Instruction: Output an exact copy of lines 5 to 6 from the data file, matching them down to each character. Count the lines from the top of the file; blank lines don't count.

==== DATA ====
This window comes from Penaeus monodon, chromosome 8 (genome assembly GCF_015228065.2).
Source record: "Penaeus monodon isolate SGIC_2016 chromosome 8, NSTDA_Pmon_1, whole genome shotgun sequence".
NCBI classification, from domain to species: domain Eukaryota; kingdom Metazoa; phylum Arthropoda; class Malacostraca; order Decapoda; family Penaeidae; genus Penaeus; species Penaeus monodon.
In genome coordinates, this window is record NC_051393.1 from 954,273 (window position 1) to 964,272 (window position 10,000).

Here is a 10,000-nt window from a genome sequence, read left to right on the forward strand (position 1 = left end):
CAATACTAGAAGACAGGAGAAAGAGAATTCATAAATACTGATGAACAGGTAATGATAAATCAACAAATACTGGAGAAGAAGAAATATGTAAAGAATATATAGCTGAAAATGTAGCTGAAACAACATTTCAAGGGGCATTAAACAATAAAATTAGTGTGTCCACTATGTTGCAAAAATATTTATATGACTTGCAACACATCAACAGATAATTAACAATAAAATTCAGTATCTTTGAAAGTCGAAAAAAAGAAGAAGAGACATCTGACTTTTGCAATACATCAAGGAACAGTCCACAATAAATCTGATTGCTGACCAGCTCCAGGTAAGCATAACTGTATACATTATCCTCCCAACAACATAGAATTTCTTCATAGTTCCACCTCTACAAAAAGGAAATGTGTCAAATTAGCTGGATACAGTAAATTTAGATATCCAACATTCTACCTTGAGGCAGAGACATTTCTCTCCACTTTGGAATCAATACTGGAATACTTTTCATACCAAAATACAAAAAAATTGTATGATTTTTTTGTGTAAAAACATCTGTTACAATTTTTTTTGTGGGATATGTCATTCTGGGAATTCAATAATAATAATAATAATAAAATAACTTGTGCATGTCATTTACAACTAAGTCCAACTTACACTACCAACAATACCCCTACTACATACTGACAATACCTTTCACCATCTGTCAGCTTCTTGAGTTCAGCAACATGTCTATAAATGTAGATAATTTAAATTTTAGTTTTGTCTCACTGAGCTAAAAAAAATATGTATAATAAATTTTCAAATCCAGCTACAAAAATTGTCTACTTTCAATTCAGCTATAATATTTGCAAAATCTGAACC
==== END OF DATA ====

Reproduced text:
Here is a 10,000-nt window from a genome sequence, read left to right on the forward strand (position 1 = left end):
CAATACTAGAAGACAGGAGAAAGAGAATTCATAAATACTGATGAACAGGTAATGATAAATCAACAAATACTGGAGAAGAAGAAATATGTAAAGAATATATAGCTGAAAATGTAGCTGAAACAACATTTCAAGGGGCATTAAACAATAAAATTAGTGTGTCCACTATGTTGCAAAAATATTTATATGACTTGCAACACATCAACAGATAATTAACAATAAAATTCAGTATCTTTGAAAGTCGAAAAAAAGAAGAAGAGACATCTGACTTTTGCAATACATCAAGGAACAGTCCACAATAAATCTGATTGCTGACCAGCTCCAGGTAAGCATAACTGTATACATTATCCTCCCAACAACATAGAATTTCTTCATAGTTCCACCTCTACAAAAAGGAAATGTGTCAAATTAGCTGGATACAGTAAATTTAGATATCCAACATTCTACCTTGAGGCAGAGACATTTCTCTCCACTTTGGAATCAATACTGGAATACTTTTCATACCAAAATACAAAAAAATTGTATGATTTTTTTGTGTAAAAACATCTGTTACAATTTTTTTTGTGGGATATGTCATTCTGGGAATTCAATAATAATAATAATAATAAAATAACTTGTGCATGTCATTTACAACTAAGTCCAACTTACACTACCAACAATACCCCTACTACATACTGACAATACCTTTCACCATCTGTCAGCTTCTTGAGTTCAGCAACATGTCTATAAATGTAGATAATTTAAATTTTAGTTTTGTCTCACTGAGCTAAAAAAAATATGTATAATAAATTTTCAAATCCAGCTACAAAAATTGTCTACTTTCAATTCAGCTATAATATTTGCAAAATCTGAACC